Wikipedia says: “Though precise figures have been disputed, Kind of Blue has been described by many music writers not only as Davis’s best-selling album, but as the best-selling jazz record of all time…The album’s influence on music…has led music writers to acknowledge it as one of the most influential albums of all time. In 2002, it was one of fifty recordings chosen that year by the Library of Congress to be added to the National Recording Registry. In 2003, the album was ranked number 12 on Rolling Stone magazine’s list of the 500 greatest albums of all time.”
This was the first, the classic, one of the most recognizable covers of all time, shot by Jay Meisel.
When this was digitally remastered and reissued as a CD, the cover changed. The Miles Davis on the new cover was that of the late 1970s and 1980s. Not the successful young business in the Wall Street suit.
For the legal minds reading this, the original cover has a recent legal history, all to do with copyright. Read this.
There has always been a bit of controversy about the music – who wrote what, and should have been credited, but was not. This was mainly about the pianist, the great Bill Evans. Here’s a note from the Bill Evans Website. “Bill Evans was the pianist in Miles Davis’ group in 1958, and after a few tracks recorded and less than a year touring with the band, left to form his own trio and expand his career,. He was called back to play on the now legendary “Kind of Blue” album in the spring of 1959. According to many sources, Miles concept for the modally-conceived tunes of the sessions was indeed based on the playing of Evans. Bill, in fact, penned “Blue In Green” (though the writer’s credit still usually goes to Miles, the Miles Davis Estate has finally admitted in 2002 on the official website , that Evans wrote the tune) and his piano sound is so much a part of the ambience of this historic album. “Kind of Blue” also featured the legendary musicians John Coltrane, Cannonball Adderly, Paul Chambers and Jimmy Cobb. … These liner notes below, written by Bill Evans, appear on the original recording sleeve.”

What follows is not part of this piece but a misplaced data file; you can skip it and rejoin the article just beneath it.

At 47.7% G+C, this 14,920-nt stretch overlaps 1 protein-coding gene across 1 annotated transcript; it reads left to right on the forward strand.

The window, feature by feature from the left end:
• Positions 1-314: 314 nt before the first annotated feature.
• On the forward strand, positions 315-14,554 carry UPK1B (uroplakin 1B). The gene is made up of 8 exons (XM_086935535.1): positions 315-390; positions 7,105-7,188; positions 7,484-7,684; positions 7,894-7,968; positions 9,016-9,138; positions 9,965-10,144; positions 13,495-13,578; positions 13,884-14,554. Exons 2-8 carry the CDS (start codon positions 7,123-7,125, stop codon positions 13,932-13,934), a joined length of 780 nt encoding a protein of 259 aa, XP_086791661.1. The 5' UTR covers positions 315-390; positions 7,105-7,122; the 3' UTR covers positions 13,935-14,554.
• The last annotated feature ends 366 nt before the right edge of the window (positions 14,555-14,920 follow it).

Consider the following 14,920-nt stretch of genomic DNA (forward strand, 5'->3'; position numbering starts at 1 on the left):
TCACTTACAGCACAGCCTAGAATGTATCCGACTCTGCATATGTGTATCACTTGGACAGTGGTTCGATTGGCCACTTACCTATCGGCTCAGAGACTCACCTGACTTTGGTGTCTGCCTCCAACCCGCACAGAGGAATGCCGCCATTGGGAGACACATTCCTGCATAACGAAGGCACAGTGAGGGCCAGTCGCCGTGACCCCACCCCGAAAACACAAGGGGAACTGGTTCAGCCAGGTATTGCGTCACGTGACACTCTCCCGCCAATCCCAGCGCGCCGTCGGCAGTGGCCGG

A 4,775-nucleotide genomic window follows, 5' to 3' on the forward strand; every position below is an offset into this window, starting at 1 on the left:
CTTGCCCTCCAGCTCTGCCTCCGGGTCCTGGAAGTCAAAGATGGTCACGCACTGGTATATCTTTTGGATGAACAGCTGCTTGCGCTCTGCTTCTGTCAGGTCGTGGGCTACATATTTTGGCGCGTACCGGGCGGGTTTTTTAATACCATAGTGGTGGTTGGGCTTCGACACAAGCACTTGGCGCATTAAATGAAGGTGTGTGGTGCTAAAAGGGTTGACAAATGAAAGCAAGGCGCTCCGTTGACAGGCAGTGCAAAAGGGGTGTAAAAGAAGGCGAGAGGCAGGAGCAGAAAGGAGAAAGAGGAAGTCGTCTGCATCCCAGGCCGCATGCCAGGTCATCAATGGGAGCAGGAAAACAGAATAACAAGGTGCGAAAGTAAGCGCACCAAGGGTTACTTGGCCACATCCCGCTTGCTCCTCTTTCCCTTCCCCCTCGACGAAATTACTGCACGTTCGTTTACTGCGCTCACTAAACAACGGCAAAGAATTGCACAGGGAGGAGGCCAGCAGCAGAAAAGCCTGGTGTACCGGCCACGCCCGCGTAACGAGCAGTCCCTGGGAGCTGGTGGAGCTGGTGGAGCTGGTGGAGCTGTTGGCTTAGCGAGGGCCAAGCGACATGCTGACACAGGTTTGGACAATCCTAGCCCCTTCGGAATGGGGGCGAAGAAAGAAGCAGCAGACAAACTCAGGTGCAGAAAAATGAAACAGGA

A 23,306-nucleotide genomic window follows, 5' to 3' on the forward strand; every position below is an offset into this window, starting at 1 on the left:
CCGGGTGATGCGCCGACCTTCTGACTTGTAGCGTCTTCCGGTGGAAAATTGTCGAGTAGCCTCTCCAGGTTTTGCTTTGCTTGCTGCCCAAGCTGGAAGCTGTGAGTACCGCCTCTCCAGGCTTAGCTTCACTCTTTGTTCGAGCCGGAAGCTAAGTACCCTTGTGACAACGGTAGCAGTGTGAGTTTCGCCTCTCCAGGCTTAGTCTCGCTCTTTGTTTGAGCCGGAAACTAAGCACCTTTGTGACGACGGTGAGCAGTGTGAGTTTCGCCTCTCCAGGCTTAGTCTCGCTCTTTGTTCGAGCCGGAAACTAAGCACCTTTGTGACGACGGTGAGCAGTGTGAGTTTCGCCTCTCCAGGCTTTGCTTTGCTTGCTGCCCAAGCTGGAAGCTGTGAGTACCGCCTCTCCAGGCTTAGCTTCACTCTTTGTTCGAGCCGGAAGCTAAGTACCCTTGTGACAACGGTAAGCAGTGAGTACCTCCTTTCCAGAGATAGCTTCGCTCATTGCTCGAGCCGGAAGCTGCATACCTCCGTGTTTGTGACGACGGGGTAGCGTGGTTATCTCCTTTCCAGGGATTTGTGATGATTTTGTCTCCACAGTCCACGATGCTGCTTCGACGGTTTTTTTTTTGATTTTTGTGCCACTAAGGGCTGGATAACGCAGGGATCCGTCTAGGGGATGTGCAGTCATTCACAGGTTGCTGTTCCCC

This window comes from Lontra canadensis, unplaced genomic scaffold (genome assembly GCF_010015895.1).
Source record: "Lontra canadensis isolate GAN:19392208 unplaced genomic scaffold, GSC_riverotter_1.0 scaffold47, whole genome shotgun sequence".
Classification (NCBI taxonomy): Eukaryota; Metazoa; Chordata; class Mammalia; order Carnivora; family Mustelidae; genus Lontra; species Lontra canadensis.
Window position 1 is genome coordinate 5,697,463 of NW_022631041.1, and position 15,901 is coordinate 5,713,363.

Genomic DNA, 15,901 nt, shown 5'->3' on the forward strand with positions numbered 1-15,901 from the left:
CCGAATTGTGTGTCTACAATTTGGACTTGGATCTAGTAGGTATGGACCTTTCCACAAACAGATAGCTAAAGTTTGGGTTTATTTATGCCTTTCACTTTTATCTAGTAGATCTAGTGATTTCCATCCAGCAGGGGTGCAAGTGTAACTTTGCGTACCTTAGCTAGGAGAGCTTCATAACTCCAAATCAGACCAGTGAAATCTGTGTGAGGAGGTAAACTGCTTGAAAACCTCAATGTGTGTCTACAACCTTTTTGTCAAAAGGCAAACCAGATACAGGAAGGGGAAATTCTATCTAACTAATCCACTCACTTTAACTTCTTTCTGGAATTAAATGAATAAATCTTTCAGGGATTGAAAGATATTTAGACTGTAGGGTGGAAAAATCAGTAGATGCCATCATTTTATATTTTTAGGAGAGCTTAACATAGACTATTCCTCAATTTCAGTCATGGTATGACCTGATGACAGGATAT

“There is a Japanese visual art in which the artist is forced to be spontaneous. He must paint on a thin stretched parchment with a special brush and black water paint in such a way that an unnatural or interrupted stroke will destroy the line or break through the parchment. Erasures or changes are impossible. These artists must practice a particular discipline, that of allowing the idea to express itself in communication with their hands in such a direct way that deliberation cannot interfere.
“The resulting pictures lack the complex composition and textures of ordinary painting, but it is said that those who see well find something captured that escapes explanation.
“This conviction that direct deed is the most meaningful reflections, I believe, has prompted the evolution of the extremely severe and unique disciplines of the jazz or improvising musician.
“Group improvisation is a further challenge. Aside from the weighty technical problem of collective coherent thinking, there is the very human, even social need for sympathy from all members to bend for the common result. This most difficult problem, I think, is beautifully met and solved on this recording.
“As the painter needs his framework of parchment, the improvising musical group needs its framework in time,. Miles Davis presents here frameworks which are exquisite in their simplicity and yet contain all that is necessary to stimulate performance with sure reference to the primary conception.
“Miles conceived these settings only hours before the recording dates and arrived with sketches which indicated to the group what was to be played. Therefore, you will hear something close to pure spontaneity in these performances. The group had never played these pieces prior to the recordings and I think without exception the first complete performance of each was a “take.””
If you don’t have KoB yet (!!???!) go out and get it. NOW!!